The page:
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Veteran Alpinists Open North Spur of Phillips in Jasper

Ian Welsted and Simon Richardson make the first ascent of the North Spur of Mount Phillips

Veteran alpinists Ian Welsted and Simon Richardson have made the first ascent of the North Spur IV on Mount Phillips (3,246m), which is on the border of Jasper and Mount Robson National Park.

Richardson, former president of the Scottish Mountaineering Club, is one of the U.K.’s most accomplished active climbers, with first ascent in Canada, the Alps and many of the greater ranges. And Welsted, based in B.C.’s Golden, is one of only two Canadians to have received the Piolet d’Or (along with Raphael Slawinski for their new route on K6 West) who has many first ascents in the Rockies.

When Richardson arrived in Canada, he showed Welsted an image taken by John Scurlock (famed mountain photographer who’s documented many North American ranges) and pointed to an unclimbed ridge feature on Mount Phillips. The two then headed to the town of Jasper.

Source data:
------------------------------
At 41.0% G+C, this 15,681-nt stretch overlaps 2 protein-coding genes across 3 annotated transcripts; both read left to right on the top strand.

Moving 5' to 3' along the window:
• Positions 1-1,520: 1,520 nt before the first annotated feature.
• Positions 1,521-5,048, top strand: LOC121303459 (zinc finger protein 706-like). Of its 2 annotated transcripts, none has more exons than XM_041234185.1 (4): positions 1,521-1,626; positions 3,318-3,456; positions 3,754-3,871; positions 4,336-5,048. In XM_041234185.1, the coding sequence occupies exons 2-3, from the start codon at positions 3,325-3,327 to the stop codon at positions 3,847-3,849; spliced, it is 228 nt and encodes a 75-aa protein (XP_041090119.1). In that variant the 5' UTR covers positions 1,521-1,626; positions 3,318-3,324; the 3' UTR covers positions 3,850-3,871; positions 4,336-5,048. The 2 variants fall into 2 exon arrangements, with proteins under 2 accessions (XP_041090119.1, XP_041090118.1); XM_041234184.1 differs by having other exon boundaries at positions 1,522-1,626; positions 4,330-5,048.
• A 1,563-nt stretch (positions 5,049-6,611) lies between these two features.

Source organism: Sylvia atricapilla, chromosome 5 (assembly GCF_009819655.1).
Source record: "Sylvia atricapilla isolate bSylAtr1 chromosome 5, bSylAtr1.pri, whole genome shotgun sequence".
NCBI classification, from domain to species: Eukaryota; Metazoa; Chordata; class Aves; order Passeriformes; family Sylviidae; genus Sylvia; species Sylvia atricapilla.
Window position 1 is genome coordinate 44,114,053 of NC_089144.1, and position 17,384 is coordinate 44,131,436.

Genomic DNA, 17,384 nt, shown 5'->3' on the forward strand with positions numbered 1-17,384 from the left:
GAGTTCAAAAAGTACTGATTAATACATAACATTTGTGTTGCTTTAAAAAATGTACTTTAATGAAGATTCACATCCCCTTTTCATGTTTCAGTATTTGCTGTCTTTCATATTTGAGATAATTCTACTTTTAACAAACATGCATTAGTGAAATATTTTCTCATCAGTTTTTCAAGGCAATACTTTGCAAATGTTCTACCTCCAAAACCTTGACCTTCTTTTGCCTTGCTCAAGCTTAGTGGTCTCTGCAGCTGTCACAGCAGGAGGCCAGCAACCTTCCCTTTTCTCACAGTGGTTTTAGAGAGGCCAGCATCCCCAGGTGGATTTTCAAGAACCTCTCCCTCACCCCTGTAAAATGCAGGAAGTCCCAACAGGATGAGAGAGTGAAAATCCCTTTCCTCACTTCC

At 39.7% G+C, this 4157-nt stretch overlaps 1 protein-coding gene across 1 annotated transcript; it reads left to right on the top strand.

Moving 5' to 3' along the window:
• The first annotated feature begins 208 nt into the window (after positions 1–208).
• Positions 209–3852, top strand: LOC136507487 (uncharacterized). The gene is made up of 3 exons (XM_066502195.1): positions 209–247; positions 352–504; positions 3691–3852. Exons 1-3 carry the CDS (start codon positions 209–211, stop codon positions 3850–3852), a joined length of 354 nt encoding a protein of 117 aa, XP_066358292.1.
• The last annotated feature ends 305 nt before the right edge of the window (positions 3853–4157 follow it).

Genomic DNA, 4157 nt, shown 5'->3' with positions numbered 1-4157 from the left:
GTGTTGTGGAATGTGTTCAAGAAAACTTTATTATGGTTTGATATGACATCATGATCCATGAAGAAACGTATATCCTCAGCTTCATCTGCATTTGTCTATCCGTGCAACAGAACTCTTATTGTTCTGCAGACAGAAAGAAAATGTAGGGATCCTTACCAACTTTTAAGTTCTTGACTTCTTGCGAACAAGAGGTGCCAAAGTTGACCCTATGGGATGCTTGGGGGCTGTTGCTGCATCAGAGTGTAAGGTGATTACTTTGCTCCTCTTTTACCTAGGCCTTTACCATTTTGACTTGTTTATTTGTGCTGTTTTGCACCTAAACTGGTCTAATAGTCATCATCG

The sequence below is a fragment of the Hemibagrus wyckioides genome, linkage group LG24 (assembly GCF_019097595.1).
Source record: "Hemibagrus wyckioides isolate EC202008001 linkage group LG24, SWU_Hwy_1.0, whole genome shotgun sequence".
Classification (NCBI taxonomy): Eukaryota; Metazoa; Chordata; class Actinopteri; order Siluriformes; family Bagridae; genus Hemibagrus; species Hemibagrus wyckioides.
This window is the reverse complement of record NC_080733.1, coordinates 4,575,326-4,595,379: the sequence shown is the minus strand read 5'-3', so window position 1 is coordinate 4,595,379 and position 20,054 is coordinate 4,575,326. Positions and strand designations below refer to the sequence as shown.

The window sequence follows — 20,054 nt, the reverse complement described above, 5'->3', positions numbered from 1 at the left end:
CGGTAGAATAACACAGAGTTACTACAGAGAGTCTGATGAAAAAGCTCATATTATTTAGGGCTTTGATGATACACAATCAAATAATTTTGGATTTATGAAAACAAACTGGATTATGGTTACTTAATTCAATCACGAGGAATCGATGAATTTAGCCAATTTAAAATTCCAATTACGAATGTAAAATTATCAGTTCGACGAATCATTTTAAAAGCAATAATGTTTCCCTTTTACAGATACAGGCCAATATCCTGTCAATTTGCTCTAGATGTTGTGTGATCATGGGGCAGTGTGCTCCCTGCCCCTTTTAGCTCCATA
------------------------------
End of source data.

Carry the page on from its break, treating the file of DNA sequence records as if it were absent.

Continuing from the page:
Once in Jasper, Welsted and Richardson spoke to Dana Ruddy (whose grandfather Jack Hargreaves made the second ascent of Mount Robson) and former warden Jesse Milner about the remote Mount Phillips. Milner gave the two important approach information that would help in the first ascent of the North Spur.

The Canadian Rockies have countless moderate ridges, faces and buttresses left to make first ascents of, but the weather and snow conditions in 2019 have led to a number of rescues and deaths in the alpine. Climbers have had to be patient to wait for the best conditions, but it seems late July and August will provide some good weather windows.

In Welsted’s write-up about the first ascent, he said, “Simulclimbing the lower easy ground was key to get up high before the snow turned completely isothermic. Our weather window was about to mark the end of the spring cycle, and I was certainly glad to regain the spur at half height, even if it did take me the better part of an hour to create an anchor.”

North Spur of Phillips Photo John Scurlock

“All that was left was a cat-walk ridge to the top, with stupendous views over the wonderful wilderness to the north,” said Welsted. “Now that I have seen the views I am curious to look at a map to determine what we were faced with. suffice it to say that the Swift Current glacier and beyond are impressively wild terrain.” Read Welsted’s blog here.

The peak is named after Donald “Curly” Phillips (1884-1938), who was a climbing guide in Alberta, built a number of buildings still in use today and came close to the first ascent of Mount Robson and Sir Alexander.

Becoming a climber who adds to the history of an area isn’t always about climbing the most difficult or dangerous thing as fast as you can, sometimes it’s about finding an aesthetic and remote moderate challenge and taking your time.

Ian Welsted on Mount Phillips Photo Simon RIchardson